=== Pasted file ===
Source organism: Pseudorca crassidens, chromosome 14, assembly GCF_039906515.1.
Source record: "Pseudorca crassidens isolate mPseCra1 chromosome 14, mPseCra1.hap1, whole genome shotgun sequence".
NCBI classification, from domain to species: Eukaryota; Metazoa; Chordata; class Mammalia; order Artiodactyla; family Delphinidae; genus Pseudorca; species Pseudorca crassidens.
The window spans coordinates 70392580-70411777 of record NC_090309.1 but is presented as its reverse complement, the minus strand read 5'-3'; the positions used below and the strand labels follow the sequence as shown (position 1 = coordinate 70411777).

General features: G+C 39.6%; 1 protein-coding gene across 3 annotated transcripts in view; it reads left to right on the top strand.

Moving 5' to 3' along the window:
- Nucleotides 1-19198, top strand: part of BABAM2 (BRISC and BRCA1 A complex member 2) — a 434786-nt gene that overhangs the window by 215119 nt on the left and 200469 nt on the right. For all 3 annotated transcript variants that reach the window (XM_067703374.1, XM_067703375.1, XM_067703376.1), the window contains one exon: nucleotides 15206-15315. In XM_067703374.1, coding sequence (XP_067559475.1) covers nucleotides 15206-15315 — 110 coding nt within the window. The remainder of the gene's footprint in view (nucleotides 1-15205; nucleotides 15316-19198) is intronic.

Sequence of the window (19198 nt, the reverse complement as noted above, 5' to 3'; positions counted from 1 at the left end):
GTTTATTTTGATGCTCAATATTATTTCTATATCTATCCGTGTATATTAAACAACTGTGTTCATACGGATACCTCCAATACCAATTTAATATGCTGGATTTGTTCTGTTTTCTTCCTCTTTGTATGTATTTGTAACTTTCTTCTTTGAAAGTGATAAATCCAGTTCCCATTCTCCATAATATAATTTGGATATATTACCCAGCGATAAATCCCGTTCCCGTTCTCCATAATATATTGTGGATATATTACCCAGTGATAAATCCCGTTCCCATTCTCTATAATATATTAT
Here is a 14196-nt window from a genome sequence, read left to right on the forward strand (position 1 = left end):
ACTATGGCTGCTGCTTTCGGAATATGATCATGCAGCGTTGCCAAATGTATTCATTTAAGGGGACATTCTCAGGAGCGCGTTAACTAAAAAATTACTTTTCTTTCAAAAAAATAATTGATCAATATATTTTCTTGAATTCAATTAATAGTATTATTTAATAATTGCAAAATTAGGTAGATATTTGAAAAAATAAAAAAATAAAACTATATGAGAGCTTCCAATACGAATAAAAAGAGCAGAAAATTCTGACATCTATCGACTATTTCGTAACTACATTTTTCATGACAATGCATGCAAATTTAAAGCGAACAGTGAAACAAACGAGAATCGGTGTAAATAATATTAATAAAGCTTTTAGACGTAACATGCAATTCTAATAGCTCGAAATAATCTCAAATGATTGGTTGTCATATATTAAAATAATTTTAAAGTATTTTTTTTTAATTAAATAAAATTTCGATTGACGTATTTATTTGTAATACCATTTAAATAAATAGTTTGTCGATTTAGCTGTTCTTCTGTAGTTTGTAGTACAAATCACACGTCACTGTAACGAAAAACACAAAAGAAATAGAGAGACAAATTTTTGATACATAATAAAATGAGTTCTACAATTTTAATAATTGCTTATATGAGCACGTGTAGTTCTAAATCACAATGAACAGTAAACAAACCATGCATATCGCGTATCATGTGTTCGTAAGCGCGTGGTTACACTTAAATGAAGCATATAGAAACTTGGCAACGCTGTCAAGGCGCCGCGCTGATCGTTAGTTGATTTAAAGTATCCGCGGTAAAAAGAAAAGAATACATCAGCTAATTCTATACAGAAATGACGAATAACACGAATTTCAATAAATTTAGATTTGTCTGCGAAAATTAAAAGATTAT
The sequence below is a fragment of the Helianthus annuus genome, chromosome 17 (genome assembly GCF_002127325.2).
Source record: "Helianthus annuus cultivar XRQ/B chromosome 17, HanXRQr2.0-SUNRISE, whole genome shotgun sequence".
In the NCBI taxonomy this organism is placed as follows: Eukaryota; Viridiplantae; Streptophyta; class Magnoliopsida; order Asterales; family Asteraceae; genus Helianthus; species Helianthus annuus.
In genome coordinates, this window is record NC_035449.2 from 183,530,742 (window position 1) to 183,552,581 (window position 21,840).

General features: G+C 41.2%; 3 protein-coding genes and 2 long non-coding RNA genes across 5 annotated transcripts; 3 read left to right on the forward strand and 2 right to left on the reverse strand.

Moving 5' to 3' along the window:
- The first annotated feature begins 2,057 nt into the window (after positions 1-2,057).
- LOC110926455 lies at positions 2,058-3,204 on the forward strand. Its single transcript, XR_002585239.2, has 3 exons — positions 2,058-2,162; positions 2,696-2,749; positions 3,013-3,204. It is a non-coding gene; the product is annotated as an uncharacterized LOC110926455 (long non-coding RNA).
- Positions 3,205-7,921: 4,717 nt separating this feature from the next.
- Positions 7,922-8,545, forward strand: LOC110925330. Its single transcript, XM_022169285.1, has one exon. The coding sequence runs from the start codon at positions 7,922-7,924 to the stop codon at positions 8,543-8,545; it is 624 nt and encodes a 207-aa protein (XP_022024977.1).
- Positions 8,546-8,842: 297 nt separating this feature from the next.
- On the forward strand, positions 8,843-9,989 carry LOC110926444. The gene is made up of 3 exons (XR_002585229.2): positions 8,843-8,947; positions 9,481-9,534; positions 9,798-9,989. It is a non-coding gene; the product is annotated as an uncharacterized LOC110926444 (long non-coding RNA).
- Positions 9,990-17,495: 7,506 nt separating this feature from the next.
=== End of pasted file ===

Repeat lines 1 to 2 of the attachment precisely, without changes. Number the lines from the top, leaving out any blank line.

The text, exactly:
Source organism: Pseudorca crassidens, chromosome 14, assembly GCF_039906515.1.
Source record: "Pseudorca crassidens isolate mPseCra1 chromosome 14, mPseCra1.hap1, whole genome shotgun sequence".